I'm so pleased you like Niccolini's Song with its wonderful lullabies for trains and babies. It is, alas, out of print. Mark Buehner, the illustrator, has done a lot of other lovely books -- although none perhaps as emotionally evocative as Niccolini. He does, however, have some good dog picture books.
The Adventures of Taxi Dog, written by Debra and Sal Barracca, follows a stray dog and the taxi driver who adopts him through the streets of New York, picking up fares in rhyme. I've met a number of people who love this book a lot, but it's never resonated in that way with me. Buehner's art is good (although his version of New York is overwhelming full of white people) -- and Isabel will undoubtedly appreciate the fact that Max the dog is on every page.
Buehner did Taxi Dog in 1990, shortly after he moved to New York from Utah. Fourteen years later, he illustrated
Dex: The Heart of a Hero, written by his wife, Caralyn Buehner. It's a riot. Dex is the ultimate 98-pound weakling -- I suppose in dog terms it would be 9.8 pounds. He's a dachshund who's either ignored or ridiculed by the neighborhood dogs and cats (it looks like we're in New York still, and all characters are animals). He has Walter Mitty-esque dreams of becoming a superhero: "The Mighty Dex flew up into the dark and starry night...." So he starts training: running up and down garbage piles, dragging socks full of sand to the corner and back, doing push-ups, circling five times at night before going to sleep. My scanner is, alas, on the fritz again. I would love to show you the six-panel illustration of Dex doing body-builder poses in front of the mirror: "Faster than a rolling ball, stronger than the toughest rawhide, able to leap tall fences in a single bound!" He gets himself a superhero costume (see cover) and starts his career by helping a puppy across the street. He saves a mouse from falling down a storm drain, tackles a purse snatcher (bulldog), and organizes a neighborhood cleanup day. I love that his superhero-ness is so non-magical, and his heroic deed are so pedestrian. He takes himself very seriously.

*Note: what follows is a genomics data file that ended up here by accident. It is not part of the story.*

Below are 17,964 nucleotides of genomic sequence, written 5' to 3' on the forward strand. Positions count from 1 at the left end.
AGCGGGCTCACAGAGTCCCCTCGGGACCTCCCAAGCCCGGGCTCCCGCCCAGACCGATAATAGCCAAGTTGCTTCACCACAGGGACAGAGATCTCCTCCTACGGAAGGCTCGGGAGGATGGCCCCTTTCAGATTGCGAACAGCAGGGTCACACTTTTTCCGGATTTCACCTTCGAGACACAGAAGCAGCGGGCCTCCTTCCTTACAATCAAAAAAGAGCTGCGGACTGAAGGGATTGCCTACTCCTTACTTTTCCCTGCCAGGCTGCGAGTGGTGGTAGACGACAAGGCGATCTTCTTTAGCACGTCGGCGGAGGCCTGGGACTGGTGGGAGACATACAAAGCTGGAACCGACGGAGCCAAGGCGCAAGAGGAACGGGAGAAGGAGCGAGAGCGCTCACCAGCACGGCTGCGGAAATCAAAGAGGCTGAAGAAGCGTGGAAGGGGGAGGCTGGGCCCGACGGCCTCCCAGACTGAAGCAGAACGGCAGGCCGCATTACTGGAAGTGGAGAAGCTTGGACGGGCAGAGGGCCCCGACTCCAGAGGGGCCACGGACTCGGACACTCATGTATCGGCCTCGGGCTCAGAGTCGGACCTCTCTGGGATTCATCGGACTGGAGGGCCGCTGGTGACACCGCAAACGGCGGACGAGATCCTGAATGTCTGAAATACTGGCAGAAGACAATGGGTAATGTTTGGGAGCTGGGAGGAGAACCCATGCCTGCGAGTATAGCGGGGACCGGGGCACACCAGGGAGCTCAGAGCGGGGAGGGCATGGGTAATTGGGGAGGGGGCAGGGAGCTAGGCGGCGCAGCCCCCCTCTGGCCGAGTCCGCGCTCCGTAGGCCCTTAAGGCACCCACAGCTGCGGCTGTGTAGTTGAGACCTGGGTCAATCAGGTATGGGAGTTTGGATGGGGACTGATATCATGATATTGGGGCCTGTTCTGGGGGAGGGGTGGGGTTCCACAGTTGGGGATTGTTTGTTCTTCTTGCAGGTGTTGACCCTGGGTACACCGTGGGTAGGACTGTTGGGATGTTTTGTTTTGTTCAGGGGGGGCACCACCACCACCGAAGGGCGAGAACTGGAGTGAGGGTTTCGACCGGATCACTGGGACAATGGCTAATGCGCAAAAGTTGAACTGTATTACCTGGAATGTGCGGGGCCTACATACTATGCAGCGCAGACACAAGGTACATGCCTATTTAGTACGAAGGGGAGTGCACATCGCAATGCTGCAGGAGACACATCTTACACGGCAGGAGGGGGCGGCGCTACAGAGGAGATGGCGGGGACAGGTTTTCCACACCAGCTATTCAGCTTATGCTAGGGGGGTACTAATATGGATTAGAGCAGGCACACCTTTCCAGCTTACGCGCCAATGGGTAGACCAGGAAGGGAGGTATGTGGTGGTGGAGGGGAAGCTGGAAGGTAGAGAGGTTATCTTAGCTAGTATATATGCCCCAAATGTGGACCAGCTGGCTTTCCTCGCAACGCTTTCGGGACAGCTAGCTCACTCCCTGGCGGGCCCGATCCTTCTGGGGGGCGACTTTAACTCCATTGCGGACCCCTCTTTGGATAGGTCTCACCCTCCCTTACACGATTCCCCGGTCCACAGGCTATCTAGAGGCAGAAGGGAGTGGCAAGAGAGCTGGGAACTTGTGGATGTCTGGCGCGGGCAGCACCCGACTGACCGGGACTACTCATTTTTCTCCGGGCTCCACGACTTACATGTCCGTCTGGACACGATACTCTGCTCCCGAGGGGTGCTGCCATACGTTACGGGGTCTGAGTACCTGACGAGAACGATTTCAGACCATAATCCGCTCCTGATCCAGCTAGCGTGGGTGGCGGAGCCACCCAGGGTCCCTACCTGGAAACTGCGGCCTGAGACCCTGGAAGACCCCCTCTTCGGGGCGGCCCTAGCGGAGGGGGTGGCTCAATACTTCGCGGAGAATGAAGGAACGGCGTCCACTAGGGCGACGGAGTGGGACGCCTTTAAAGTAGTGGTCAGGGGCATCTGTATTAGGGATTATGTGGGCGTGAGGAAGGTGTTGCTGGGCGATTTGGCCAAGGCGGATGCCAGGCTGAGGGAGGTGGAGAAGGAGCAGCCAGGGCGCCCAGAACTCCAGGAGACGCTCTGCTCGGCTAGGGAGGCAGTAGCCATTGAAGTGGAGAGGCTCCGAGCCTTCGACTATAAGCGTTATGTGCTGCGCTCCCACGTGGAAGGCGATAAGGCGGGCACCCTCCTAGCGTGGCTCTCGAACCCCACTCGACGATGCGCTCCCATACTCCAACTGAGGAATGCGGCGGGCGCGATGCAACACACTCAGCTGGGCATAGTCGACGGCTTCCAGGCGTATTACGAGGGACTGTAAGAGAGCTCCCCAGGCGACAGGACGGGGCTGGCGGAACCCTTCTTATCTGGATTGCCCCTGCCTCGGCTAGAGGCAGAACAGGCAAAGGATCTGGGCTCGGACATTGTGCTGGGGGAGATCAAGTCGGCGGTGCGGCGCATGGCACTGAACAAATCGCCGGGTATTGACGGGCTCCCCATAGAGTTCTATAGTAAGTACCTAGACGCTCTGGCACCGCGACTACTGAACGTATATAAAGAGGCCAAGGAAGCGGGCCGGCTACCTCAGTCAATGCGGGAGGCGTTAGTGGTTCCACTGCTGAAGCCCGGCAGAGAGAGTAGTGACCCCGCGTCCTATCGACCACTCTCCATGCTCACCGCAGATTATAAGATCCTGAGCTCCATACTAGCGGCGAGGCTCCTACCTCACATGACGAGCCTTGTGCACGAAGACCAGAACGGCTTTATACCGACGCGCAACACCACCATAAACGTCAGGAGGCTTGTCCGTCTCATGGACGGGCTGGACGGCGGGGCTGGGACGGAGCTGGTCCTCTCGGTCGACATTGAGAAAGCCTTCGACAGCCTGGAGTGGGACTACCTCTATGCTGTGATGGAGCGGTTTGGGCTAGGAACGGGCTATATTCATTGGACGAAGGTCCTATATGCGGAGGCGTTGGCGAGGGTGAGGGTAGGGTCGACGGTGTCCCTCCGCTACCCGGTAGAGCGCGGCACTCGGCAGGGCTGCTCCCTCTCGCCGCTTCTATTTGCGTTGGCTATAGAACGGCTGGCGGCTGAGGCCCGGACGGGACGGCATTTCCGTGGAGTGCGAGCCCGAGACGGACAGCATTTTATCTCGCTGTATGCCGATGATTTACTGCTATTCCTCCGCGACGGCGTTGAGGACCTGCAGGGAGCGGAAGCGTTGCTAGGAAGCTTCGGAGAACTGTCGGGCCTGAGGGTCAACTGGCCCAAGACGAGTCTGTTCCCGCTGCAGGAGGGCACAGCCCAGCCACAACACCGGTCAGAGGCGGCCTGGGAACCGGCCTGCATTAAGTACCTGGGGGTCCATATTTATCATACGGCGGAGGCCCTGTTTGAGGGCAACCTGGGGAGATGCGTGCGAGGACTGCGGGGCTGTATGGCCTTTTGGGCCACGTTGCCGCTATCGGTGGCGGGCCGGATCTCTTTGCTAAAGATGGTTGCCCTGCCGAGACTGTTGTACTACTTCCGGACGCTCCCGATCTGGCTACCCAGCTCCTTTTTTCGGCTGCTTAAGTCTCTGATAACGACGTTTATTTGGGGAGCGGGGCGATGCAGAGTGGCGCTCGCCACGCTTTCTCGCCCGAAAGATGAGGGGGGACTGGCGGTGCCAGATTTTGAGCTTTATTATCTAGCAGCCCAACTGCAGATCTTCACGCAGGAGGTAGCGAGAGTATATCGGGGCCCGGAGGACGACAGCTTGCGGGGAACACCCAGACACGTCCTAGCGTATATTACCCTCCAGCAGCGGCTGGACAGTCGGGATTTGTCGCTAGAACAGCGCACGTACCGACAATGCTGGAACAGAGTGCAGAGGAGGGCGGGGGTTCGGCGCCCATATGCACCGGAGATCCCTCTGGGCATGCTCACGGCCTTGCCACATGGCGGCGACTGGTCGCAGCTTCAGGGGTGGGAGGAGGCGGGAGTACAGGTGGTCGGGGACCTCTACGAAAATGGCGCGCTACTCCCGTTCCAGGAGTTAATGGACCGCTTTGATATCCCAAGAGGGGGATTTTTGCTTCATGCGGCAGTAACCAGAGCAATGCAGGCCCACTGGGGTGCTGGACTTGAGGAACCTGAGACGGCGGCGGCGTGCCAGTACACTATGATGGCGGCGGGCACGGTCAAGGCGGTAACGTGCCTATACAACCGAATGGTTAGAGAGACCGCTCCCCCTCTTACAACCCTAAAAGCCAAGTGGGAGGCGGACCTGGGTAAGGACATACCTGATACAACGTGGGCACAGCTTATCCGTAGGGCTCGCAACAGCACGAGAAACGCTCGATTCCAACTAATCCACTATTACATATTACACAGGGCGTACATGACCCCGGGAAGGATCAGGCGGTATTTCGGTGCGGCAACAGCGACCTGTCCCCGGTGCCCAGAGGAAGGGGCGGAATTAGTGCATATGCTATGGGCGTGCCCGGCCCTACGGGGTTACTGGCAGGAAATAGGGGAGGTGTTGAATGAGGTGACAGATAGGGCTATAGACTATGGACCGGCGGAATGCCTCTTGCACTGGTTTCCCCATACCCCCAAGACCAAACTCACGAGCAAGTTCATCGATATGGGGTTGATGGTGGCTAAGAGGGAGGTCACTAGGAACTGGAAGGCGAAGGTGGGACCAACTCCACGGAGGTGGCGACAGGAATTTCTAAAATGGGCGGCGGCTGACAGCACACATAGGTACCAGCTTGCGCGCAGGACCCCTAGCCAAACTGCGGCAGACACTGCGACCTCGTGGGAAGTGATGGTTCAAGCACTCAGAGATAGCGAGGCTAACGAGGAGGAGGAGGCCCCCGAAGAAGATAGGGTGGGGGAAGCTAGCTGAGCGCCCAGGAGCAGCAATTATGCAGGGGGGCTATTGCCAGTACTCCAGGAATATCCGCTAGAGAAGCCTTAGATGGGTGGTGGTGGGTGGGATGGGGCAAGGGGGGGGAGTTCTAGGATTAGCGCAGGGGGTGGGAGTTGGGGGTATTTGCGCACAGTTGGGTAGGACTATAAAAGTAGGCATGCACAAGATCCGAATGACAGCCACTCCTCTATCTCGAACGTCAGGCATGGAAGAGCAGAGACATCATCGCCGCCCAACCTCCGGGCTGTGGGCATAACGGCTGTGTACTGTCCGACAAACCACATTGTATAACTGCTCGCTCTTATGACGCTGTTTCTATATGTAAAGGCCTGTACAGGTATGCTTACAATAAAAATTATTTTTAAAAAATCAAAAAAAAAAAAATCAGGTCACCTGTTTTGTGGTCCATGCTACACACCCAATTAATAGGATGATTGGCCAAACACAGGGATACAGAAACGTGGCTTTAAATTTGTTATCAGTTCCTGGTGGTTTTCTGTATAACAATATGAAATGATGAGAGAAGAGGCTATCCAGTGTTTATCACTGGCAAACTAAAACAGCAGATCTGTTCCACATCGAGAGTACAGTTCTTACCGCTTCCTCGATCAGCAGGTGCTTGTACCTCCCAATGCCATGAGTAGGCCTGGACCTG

He finally gets his wish to fly to the rescue when the cat who has been his biggest detractor gets stuck in a tree and all the animals of the neighborhood run to Dex to rescue him. Dex harnesses the laws of physics: he stands on one end of a see-saw --
The illustration is of a wide-eyed caped dachshund bouncing straight up, with caption: "The Mighty Dex flew up into the dark and starry night..." He saves the cat, the crowd chants "Su-per Dog!" and the cat and Dex end up partners in matching caped outfits."Everybody on the other end! One! Two! Three!"All the animals jumped together on the other end of the teeter-totter, catapulting Dex into the air. He soared over the crowd, his ears and cape streaming out behind him...
Buehner's illustrated some other interesting ones too: a short story by Octavio Paz rewritten for kids, and a delightful tall tale about a man who grows balloons on a farm. Stories for another night.